Tuesday, January 21, 2014

Nikkor 58mm/1.4G ASPH (Nikon)


When I read the reviews from popular reviewers, like Ken Rockwell and Thom Hogan, I was slammed with a ton of negative press information about this lens. Then, I started to look around at images shot by photographers around the web. Not all photographers were able or know how to take advantage of the strengths in this lens. And, I started noticing that this lens has some characteristics which I like when I looked at the images from the few skillful photographers. In this article, I beg to differ in opinion and hope to reveal to you that this lens is worth its salt. I will not talk deeply about lens-chart shooting results as you can get that from the other reviewers nor will I talk much about the specs of this lens as you can get those straight out of the Nikon website.

Design goals

The design goals of this lens was clearly stated when the lens was released by Nikon to the market. To save you time reading the original article, here are the summary of their goals:

  1. The design of this lens wants to minimize:
    1. sagittal coma flare: in layman's terms, this means that when you shoot at night, the point light sources will remain round or close to round. There will not be a little flare bubble around each point light source but a crisp light ball even when the aperture is wide opened.
    2. fringes: i.e. minimized chromatic aberrations. This was confirmed by the DPreview.com lens review.
    3. distortions: the lens should exhibit little or no distortions
    4. light fall-off:  should be hardly noticeable when shot wide opened
  2. Bokeh: when the eyes sweep from the focused to the defocused areas, the change in the image should be moderate. This produces a better 3D feel than abrupt changes.
  3. Applications:
    1. distant night  landscapes
    2. nightscapes of urban area: yielding clear and crisp images even when shot wide opened

Lenses that produce consistent tones are not very common, I tend to be very selective and critical. One of the commendable properties of this lens is its ability to produce tones which are deliciously beautiful to my eyes. What do I mean by that?

In shooting  environmental portraits under natural light in low-light or not so conducive lights, the image after I edited it must look like what I saw when I was shooting. The low-light property should be reflected in the post-edited image. Poor lighting usually leaves shadows and sometimes long blocks of shadows. Low light also leaves the facial textures un-studio-like. So, low-light portraits is not about artificially inflating the looks of the subjects but to let the light tell the truth about the subject and most of all, allowing the light to reveal the mood and the atmosphere. I want the image to look like what I saw: that's the ultimate aim. It usually looks grim when the light is low and unflattering. The skin usually does not look smooth and the light should fade away rapidly from the main subject. But, the lens must draw the image with the same mood, same texture, same color nuances, same tonal drop from lighted to darkness. All these are highly subjective and personal. And, not many lenses can do this well.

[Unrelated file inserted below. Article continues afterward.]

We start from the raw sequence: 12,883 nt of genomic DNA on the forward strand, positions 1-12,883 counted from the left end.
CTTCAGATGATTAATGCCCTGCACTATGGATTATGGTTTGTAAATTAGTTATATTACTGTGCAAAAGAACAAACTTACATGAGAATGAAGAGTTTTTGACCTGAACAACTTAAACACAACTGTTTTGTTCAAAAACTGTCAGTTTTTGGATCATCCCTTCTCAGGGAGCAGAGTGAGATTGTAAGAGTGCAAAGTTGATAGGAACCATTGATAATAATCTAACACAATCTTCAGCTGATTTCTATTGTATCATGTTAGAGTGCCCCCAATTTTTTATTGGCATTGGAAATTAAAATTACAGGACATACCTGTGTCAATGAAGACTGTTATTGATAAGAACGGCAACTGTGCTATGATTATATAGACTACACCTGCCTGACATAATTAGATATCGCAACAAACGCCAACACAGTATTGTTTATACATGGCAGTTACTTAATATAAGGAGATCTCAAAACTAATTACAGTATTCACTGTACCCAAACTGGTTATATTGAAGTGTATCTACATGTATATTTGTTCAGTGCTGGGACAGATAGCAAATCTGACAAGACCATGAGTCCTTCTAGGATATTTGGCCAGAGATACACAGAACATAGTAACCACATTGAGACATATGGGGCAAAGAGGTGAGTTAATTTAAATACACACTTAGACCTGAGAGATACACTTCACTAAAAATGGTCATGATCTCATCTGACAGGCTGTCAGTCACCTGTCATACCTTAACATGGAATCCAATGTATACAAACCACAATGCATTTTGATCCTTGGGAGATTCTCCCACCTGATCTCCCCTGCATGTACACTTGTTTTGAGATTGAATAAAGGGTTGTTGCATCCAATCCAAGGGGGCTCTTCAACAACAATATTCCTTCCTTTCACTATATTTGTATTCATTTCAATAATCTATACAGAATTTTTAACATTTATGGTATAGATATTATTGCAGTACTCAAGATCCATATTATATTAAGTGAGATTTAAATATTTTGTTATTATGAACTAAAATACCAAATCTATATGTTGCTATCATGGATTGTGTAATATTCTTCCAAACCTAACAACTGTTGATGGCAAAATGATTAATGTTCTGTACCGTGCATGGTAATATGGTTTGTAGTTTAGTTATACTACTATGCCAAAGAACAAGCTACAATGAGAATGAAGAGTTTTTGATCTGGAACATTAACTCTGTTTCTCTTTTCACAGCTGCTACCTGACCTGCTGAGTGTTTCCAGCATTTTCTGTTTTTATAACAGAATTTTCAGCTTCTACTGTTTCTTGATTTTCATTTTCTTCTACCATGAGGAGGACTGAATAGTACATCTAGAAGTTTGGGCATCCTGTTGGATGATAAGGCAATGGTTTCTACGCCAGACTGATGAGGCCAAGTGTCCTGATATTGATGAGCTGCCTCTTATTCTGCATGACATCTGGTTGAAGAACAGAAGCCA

I certainly do not want my image to look super bright, like what the camera will do to the image when all the default settings kick in to capture the image. It is alright that the camera tries to push the pixel wells to capture as much light as possible. That will firm up the pixels for the highlights and when I reduce the exposure during the editing, the highlights will actually look more natural. So, don't get too annoyed at the camera for doing its job. Having enough light also allow the sensor to grab the colors.

Colors in low-light

I personally prefer colors in low-light to be more accentuated than dull because when the exposure is reduced during editing, the entire picture will become dull. The colors must be captured by a capable lens. This Nikkor lens has this ability and it is able to do so with amazing spectacle. It's ability to grab all the different subtle shades of colors  is quite amazing. This property in the 58mm/1.4G Nikkor reminded me of the Leica Noctilux-M f/0.95 ASPH. That Leica lens is the super monster in being able to do that and this Nikkor is one of those lenses. The nuances of color together with the tonal properties reminded me of old time National Geographic images shot in Kodachrome. Yes, the images have a Kodachrome feel to my eyes.


Everyone raved about the bokeh when they reviewed this lens. Whatever they raved about concerning the bokeh is real. For those who do not know what bokeh means, here is a short explanation.

Bokeh is a Japanese word which means the infirm, the weak and the subnormal. But, in photography, it refers to the blurry background or the defocused part of your image. Photographers and taste-conscious viewers of photographs tend to favor a smooth and gradual defocused feel. Some described it as silky, smooth, creamy and some called such lenses as Cream Machines.